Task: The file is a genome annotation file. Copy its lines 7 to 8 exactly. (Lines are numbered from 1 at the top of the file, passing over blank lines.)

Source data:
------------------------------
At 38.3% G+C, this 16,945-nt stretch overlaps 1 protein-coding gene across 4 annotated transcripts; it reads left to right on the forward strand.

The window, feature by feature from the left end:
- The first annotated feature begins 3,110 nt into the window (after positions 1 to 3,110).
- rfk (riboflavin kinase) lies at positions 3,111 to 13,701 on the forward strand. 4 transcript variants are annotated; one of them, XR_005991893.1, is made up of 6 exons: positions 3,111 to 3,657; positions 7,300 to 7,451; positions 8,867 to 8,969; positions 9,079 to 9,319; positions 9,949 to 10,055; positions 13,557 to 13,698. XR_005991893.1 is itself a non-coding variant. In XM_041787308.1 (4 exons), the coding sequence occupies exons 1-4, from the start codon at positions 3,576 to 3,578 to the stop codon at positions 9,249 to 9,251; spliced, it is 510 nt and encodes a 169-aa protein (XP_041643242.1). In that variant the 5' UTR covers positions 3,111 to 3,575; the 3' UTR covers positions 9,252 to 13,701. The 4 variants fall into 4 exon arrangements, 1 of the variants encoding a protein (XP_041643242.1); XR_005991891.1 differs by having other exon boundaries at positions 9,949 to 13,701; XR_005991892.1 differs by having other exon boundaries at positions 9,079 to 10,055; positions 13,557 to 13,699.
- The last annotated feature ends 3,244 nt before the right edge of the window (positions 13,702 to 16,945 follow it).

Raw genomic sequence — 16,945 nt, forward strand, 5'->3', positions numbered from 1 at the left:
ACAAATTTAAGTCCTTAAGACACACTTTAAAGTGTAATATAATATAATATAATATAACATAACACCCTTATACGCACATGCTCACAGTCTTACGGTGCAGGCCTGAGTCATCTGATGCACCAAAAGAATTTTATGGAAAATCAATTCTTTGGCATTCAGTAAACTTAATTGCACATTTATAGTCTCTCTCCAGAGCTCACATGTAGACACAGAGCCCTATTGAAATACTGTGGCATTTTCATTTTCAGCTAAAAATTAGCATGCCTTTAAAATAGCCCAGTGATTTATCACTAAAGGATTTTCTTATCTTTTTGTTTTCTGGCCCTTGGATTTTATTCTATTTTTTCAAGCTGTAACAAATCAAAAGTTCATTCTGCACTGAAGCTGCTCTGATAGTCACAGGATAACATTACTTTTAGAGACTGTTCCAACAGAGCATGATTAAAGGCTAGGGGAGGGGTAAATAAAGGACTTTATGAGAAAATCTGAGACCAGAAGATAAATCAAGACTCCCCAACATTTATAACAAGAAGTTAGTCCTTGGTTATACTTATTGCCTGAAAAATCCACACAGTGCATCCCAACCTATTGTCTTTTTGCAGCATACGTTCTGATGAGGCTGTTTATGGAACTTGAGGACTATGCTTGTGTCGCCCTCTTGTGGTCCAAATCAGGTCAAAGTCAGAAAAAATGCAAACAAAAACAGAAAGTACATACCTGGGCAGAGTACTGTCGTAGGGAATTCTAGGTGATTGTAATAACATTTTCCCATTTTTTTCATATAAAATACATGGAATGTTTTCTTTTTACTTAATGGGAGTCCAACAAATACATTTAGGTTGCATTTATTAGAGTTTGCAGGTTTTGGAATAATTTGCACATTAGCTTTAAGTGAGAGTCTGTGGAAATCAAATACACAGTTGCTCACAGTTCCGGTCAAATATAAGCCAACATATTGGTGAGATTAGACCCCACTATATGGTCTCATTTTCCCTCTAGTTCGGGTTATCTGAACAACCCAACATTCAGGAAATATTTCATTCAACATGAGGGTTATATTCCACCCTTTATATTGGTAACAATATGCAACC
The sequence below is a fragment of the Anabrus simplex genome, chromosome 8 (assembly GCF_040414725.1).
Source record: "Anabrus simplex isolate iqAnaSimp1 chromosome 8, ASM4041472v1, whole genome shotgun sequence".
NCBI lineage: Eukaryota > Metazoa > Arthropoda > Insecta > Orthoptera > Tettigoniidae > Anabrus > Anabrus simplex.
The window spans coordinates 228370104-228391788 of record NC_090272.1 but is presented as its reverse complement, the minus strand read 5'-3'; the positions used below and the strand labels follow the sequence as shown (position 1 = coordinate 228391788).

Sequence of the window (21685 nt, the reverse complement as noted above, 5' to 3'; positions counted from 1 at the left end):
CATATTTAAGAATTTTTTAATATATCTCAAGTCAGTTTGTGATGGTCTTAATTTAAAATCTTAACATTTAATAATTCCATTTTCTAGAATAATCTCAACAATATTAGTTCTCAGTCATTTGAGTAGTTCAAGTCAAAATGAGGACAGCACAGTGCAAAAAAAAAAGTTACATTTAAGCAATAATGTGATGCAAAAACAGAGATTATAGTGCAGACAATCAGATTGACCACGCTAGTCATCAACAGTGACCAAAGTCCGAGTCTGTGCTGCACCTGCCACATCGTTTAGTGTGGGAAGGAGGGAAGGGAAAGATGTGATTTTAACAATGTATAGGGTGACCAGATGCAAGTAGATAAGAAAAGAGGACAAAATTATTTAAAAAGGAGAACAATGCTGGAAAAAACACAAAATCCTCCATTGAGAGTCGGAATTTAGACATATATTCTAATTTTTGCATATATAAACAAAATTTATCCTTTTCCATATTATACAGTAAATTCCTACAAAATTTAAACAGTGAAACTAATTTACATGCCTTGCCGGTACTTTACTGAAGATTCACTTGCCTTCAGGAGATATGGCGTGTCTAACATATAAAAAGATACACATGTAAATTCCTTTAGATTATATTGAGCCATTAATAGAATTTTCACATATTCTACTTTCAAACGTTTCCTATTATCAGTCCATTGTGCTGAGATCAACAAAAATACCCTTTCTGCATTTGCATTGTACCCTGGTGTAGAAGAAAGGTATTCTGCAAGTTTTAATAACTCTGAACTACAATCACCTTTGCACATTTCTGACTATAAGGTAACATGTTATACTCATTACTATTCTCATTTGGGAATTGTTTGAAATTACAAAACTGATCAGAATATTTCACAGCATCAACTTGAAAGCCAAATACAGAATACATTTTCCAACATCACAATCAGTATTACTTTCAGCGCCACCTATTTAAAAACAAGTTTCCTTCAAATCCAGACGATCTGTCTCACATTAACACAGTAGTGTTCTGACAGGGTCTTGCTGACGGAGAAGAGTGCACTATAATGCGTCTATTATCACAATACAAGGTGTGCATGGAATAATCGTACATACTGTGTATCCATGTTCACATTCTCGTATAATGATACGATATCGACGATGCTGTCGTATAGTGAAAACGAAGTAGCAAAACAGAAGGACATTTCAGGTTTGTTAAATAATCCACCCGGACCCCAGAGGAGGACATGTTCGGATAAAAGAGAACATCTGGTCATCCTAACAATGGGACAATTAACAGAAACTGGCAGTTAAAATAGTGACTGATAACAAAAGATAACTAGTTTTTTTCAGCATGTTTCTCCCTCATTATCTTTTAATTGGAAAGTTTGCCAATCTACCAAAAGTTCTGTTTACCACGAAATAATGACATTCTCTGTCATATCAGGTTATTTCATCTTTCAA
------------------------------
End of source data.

ACAAATTTAAGTCCTTAAGACACACTTTAAAGTGTAATATAATATAATATAATATAACATAACACCCTTATACGCACATGCTCACAGTCTTACGGTGCAGGCCTGAGTCATCTGATGCACCAAAAGAATTTTATGGAAAATCAATTCTTTGGCATTCAGTAAACTTAATTGCACATTTATAGTCTCTCTCCAGAGCTCACATGTAGACACAGAGCCCTATTGAAATACTGTGGCATTTTCATTTTCAGCTAAAAATTAGCATGCCTTTAAAATAGCCCAGTGATTTATCACTAAAGGATTTTCTTATCTTTTTGTTTTCTGGCCCTTGGATTTTATTCTATTTTTTCAAGCTGTAACAAATCAAAAGTTCATTCTGCACTGAAGCTGCTCTGATAGTCACAGGATAACATTACTTTTAGAGACTGTTCCAACAGAGCATGATTAAAGGCTAGGGGAGGGGTAAATAAAGGACTTTATGAGAAAATCTGAGACCAGAAGATAAATCAAGACTCCCCAACATTTATAACAAGAAGTTAGTCCTTGGTTATACTTATTGCCTGAAAAATCCACACAGTGCATCCCAACCTATTGTCTTTTTGCAGCATACGTTCTGATGAGGCTGTTTATGGAACTTGAGGACTATGCTTGTGTCGCCCTCTTGTGGTCCAAATCAGGTCAAAGTCAGAAAAAATGCAAACAAAAACAGAAAGTACATACCTGGGCAGAGTACTGTCGTAGGGAATTCTAGGTGATTGTAATAACATTTTCCCATTTTTTTCATATAAAATACATGGAATGTTTTCTTTTTACTTAATGGGAGTCCAACAAATACATTTAGGTTGCATTTATTAGAGTTTGCAGGTTTTGGAATAATTTGCACATTAGCTTTAAGTGAGAGTCTGTGGAAATCAAATACACAGTTGCTCACAGTTCCGGTCAAATATAAGCCAACATATTGGTGAGATTAGACCCCACTATATGGTCTCATTTTCCCTCTAGTTCGGGTTATCTGAACAACCCAACATTCAGGAAATATTTCATTCAACATGAGGGTTATATTCCACCCTTTATATTGGTAACAATATGCAACC
The sequence below is a fragment of the Anabrus simplex genome, chromosome 8 (assembly GCF_040414725.1).